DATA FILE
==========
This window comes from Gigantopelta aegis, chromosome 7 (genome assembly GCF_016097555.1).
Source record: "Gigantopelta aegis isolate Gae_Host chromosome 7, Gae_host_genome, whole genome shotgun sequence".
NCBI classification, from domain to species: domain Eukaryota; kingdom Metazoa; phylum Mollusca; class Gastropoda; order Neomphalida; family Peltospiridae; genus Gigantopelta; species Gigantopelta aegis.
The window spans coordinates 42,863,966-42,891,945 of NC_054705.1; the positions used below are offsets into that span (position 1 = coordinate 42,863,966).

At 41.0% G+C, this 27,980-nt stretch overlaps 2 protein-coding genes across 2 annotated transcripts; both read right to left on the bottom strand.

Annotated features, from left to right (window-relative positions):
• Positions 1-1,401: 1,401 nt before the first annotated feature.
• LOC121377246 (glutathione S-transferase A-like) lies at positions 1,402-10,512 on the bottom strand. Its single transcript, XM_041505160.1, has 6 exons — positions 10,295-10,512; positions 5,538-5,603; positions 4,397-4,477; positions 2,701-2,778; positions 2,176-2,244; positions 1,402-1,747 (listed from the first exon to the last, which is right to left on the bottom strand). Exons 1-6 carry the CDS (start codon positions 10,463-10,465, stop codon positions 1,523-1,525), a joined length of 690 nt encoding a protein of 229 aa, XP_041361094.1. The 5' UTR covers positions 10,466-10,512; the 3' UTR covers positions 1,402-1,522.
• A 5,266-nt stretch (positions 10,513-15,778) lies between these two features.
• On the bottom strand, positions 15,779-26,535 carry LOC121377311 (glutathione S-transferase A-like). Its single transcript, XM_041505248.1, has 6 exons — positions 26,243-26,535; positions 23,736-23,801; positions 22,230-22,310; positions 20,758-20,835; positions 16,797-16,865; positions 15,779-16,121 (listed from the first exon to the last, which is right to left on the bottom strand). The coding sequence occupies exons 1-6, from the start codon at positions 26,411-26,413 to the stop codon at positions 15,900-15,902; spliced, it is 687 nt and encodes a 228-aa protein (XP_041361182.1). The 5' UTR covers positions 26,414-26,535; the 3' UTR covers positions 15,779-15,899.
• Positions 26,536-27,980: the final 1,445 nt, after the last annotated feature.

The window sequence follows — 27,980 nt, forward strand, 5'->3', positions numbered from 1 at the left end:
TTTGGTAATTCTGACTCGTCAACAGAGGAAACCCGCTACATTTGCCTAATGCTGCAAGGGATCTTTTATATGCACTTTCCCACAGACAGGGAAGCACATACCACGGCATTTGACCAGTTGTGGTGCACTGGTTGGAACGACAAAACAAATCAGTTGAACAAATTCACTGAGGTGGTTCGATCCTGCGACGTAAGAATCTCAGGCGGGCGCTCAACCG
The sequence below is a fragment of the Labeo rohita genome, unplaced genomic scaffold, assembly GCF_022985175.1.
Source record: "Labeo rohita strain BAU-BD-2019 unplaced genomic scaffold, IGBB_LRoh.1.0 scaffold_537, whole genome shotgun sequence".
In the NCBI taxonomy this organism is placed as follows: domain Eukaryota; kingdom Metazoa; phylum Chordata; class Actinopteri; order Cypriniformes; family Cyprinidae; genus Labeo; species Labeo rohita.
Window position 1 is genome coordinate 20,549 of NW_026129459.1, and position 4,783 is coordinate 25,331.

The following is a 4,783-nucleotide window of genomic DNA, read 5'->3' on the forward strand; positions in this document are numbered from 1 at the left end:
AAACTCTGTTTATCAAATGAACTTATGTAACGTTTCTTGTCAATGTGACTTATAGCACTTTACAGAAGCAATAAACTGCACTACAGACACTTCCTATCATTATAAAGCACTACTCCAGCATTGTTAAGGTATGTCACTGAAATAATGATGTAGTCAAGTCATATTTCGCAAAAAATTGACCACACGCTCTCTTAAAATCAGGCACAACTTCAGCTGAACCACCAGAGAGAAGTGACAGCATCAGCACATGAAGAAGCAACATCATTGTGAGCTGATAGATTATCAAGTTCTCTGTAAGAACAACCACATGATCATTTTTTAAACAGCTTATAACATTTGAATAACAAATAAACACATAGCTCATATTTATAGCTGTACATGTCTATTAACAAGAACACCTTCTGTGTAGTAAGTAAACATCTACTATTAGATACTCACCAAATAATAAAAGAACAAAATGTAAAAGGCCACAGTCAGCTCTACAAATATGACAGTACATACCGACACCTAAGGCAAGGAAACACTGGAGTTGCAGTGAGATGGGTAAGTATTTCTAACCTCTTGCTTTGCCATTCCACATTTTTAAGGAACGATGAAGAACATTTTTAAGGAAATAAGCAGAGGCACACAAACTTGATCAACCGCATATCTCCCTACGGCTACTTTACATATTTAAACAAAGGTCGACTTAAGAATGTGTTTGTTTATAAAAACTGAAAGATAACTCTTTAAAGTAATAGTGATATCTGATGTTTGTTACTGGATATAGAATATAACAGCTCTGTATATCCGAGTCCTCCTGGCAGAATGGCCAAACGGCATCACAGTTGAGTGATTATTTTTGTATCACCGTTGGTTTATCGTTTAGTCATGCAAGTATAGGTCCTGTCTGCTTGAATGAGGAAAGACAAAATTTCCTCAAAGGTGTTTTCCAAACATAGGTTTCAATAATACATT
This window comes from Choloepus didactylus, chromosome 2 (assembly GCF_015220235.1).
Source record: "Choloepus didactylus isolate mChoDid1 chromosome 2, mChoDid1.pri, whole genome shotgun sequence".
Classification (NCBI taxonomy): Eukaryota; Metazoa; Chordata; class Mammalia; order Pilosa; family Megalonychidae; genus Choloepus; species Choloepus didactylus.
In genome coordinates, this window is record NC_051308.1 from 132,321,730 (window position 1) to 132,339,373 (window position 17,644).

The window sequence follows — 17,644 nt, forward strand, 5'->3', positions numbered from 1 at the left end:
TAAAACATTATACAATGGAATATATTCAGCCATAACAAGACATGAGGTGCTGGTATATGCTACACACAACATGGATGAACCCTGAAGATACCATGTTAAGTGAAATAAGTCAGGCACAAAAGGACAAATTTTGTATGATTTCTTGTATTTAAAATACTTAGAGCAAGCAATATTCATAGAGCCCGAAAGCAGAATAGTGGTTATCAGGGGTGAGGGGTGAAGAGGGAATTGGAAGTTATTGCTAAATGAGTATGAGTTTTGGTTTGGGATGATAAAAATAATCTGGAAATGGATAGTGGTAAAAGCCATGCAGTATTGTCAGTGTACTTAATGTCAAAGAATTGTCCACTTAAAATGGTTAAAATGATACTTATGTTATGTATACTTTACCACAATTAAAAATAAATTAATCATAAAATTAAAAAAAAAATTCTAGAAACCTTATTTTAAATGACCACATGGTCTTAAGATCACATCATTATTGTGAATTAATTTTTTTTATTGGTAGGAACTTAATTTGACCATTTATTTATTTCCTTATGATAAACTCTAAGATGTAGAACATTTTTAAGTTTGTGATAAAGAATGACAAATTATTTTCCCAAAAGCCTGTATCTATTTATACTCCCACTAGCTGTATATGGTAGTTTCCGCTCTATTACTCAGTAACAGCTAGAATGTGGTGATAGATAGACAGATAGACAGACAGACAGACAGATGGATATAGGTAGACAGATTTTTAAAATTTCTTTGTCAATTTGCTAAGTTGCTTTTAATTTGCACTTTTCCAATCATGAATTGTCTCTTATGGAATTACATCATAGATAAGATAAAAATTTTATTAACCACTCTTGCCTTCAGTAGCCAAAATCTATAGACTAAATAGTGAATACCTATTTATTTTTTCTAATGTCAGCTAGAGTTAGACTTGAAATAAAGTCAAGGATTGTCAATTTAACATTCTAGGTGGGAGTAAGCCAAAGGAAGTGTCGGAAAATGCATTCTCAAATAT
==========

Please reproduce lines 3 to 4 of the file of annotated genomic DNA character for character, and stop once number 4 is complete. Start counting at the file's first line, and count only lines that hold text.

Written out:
NCBI classification, from domain to species: domain Eukaryota; kingdom Metazoa; phylum Mollusca; class Gastropoda; order Neomphalida; family Peltospiridae; genus Gigantopelta; species Gigantopelta aegis.
The window spans coordinates 42,863,966-42,891,945 of NC_054705.1; the positions used below are offsets into that span (position 1 = coordinate 42,863,966).